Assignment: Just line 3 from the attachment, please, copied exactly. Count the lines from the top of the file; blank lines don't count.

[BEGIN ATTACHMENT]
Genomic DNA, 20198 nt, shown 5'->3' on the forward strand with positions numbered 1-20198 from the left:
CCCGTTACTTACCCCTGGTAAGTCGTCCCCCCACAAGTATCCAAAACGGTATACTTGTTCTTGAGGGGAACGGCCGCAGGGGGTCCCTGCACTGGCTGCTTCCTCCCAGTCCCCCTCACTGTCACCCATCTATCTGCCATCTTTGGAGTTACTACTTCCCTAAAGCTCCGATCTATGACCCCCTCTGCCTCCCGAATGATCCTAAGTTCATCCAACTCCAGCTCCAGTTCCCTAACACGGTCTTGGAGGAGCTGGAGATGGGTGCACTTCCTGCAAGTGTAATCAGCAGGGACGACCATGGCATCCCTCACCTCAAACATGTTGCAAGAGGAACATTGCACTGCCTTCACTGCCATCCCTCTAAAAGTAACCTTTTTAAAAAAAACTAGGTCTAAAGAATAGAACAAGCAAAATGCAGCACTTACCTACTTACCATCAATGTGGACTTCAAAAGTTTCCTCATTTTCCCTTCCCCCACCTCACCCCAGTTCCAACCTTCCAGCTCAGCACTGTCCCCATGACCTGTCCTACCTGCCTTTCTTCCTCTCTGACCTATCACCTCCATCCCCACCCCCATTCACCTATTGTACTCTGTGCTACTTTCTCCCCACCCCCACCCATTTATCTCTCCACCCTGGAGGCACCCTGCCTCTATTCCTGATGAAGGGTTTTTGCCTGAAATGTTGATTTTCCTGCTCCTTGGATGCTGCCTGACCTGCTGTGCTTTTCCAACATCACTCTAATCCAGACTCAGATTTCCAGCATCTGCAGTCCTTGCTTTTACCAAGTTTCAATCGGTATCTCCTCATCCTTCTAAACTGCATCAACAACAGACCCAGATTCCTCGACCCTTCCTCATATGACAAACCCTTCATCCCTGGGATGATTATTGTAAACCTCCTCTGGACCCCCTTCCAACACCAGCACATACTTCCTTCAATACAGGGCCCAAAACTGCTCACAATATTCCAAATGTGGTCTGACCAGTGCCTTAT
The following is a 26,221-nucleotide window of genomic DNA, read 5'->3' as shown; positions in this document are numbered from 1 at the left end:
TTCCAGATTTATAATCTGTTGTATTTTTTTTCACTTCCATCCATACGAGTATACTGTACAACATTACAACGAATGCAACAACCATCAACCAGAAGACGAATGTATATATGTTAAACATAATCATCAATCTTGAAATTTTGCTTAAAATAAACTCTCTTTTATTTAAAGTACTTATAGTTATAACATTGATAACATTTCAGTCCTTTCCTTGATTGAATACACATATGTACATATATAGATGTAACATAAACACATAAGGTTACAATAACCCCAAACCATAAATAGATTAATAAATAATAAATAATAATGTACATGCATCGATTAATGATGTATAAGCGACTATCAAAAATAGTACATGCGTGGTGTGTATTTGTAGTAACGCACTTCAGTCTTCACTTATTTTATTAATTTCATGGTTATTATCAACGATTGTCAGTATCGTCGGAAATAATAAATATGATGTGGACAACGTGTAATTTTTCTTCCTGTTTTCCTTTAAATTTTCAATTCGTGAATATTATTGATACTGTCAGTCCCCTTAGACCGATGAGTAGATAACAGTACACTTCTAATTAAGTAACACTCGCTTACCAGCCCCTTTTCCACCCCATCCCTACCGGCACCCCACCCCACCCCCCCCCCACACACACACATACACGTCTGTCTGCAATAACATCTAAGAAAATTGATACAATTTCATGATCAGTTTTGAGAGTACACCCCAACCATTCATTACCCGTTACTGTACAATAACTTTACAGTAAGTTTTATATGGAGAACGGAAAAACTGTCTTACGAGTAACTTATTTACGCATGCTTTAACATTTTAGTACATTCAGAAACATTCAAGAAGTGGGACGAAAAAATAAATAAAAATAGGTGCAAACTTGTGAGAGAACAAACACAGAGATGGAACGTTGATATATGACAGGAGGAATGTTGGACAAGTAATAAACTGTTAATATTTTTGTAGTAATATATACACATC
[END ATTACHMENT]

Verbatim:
The following is a 26,221-nucleotide window of genomic DNA, read 5'->3' as shown; positions in this document are numbered from 1 at the left end: